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Risk aversion was the name of the game in early Asian session trading, but traders soon kept calm and traded on as relatively strong reports came out.

  • NZ building permits down by 1.0% vs. 6.9% in May
  • Japan’s preliminary industrial production up by 1.6% as expected vs. 3.6% decline in May
  • AU HIA new home sales falls by 6.9% vs. 1.1% growth in May
  • AU MI inflation gauge down by another 0.1% in July
  • AU private sector credit up from 0.4% to 0.6% vs. 0.4% expected
  • China’s manufacturing PMI slips from 51.7 to 51.4
  • China’s non-manufacturing PMI dips from 54.9 to 54.5
  • NZ ANZ business confidence down from 24.8 to 19.4
  • Japan’s housing starts (y/y) up by 1.7% vs. 0.1% expected, -0.3% previous

Major Events/Reports:

Japan’s industrial production

Data from Japan printed earlier today showed industrial output recovering in June.

Industrial production rose by 1.6% for the month, which is a lot better than the 3.6% contraction in May. This translates to a 4.9% growth on an annualized basis following a 6.5% uptick in May.

Japan’s Ministry of Economy, Trade, and Industry tells us that the upshot was driven primarily by production of transport equipment, chemicals, and electric machinery.

Of course, it has also helped that investment and technology is picking up around the globe and that a weak currency is keeping Japan’s products competitive in the global markets.

Meanwhile, weaker production of electronic parts and devises, and other manufacturing, and iron and steel products dragged on overall production data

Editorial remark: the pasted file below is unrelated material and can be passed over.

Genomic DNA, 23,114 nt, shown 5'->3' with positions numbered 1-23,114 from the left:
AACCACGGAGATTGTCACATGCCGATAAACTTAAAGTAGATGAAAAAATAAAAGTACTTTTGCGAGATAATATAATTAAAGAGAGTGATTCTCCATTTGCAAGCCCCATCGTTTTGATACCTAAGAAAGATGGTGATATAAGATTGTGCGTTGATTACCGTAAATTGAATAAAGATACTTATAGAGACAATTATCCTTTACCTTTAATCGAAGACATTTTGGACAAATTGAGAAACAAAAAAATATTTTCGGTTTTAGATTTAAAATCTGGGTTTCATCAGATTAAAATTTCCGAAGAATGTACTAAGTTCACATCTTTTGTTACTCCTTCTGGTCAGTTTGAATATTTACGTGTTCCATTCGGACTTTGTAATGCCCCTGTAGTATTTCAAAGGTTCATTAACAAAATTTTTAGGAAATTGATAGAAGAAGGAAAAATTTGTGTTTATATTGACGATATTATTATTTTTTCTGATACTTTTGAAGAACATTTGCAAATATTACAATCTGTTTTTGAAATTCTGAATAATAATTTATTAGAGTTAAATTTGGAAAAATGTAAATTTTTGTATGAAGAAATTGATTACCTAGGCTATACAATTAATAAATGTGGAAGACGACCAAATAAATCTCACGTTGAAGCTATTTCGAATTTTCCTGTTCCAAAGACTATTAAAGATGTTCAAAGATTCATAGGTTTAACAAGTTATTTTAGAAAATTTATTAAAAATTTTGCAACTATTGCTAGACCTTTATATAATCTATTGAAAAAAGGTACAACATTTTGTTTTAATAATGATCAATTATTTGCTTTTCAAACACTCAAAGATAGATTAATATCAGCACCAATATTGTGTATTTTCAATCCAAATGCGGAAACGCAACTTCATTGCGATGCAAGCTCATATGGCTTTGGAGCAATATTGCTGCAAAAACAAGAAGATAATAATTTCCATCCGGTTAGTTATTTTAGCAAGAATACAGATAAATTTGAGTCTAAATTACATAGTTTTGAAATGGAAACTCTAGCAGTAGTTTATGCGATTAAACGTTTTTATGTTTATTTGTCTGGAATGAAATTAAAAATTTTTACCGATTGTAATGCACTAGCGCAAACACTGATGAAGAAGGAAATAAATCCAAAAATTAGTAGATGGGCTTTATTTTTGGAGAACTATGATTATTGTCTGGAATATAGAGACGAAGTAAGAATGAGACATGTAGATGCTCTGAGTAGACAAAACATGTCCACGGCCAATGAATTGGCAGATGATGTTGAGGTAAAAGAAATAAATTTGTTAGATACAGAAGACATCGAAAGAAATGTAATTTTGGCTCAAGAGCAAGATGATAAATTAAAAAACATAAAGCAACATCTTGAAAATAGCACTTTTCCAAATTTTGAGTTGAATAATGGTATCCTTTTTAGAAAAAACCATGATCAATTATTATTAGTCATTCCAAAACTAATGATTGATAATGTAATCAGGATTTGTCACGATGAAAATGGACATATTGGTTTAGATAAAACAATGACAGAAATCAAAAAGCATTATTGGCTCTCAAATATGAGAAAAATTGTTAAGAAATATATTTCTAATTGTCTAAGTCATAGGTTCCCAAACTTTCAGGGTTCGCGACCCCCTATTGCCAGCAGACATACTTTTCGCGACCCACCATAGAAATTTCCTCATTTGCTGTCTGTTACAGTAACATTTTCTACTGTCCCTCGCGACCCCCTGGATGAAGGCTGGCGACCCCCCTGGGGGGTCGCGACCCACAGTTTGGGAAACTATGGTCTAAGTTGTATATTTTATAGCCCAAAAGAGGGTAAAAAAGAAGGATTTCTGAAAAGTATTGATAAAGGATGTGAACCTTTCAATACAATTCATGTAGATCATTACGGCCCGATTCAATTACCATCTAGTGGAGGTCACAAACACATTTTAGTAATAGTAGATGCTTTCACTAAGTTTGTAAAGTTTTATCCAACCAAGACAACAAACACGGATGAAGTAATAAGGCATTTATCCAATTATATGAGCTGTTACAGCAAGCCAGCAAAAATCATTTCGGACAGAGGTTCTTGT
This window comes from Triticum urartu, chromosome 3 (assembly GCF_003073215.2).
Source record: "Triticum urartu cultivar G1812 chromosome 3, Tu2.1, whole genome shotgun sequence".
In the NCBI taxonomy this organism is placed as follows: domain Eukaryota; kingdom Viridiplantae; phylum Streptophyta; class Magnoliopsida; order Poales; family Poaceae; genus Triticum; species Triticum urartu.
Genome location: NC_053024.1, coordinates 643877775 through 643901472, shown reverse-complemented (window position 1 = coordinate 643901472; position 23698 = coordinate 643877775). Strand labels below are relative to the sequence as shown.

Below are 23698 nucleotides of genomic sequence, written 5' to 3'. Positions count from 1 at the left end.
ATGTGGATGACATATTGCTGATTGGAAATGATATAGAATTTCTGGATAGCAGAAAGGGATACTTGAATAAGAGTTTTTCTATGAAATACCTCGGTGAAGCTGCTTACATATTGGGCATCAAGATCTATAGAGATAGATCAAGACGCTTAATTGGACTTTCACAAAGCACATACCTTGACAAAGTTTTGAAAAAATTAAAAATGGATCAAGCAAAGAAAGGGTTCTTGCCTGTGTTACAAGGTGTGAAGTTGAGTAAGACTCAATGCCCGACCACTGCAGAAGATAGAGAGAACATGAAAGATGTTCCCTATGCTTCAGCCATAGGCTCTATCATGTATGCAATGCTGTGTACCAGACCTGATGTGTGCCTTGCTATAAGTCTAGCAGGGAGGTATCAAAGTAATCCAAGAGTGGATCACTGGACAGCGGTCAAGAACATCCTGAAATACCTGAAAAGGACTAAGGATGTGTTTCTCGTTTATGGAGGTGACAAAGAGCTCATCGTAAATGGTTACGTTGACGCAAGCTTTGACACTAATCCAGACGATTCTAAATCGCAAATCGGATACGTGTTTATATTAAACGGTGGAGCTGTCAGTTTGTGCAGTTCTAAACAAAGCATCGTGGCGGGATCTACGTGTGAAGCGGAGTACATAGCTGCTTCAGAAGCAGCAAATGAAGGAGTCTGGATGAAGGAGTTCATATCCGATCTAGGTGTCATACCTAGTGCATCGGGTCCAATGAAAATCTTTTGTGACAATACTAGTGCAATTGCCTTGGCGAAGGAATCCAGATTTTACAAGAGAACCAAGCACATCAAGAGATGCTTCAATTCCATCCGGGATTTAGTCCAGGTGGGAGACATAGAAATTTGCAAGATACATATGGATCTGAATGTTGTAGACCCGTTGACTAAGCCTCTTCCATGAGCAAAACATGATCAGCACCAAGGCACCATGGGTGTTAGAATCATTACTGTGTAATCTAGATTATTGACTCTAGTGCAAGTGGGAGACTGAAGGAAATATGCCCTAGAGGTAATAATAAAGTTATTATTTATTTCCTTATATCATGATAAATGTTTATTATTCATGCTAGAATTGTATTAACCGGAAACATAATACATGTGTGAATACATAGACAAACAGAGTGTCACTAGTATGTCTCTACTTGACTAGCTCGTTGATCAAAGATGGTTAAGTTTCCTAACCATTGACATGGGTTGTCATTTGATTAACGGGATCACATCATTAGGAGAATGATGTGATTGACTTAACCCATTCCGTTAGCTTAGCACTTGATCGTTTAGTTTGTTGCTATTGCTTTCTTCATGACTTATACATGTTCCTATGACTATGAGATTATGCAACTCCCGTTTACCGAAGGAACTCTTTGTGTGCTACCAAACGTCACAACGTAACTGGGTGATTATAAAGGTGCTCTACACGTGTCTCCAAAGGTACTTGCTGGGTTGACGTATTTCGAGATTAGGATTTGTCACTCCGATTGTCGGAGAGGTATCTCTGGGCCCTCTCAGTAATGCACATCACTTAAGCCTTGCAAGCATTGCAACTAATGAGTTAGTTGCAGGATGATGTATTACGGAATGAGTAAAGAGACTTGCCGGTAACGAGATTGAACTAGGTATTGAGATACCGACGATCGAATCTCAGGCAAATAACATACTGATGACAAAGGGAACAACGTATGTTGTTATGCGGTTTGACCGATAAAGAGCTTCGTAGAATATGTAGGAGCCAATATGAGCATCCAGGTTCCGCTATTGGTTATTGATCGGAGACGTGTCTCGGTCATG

China’s PMI reports

Official manufacturing data from the world’s second largest economy missed analysts’ expectations but managed to stay within “expansionary” levels.

China’s manufacturing PMI came in at 51.4 in July, which is just shy of June’s 51.7 reading. Apparently, poor weather conditions and routine maintenance for some businesses contributed to the drag even as imports and exports continue to crawl higher.

The official services PMI also dipped for the month, this time from 54.9 to 5.45.

While the manufacturing sector is usually more closely-watched, China’s pivot towards domestic consumption means that the services sector will soon account for a bigger slice of the economic pie. Heck, the industry already accounted for over half of China’s economy last year!

Major Market Mover(s):


The low-yielding yen gained across the board on a bout of risk aversion in the markets.

USD/JPY is down by 11 pips (-0.10%) to 110.56, AUD/JPY is down by 24 pips (-0.27%) to 88.15, and EUR/JPY is down by 31 pips (-0.24%) to 129.71.

Watch Out For:

  • 6:00 am GMT: German retail sales (0.1% expected, 0.5% previous)
  • 8:00 am GMT: Italy’s unemployment rate (11.2% expected, 11.3% previous)
  • 8:30 am GMT: U.K. net individual lending (4.9B GBP expected, 5.3B GBP previous)
  • 8:30 am GMT: U.K. mortgage approvals to remain at 65K?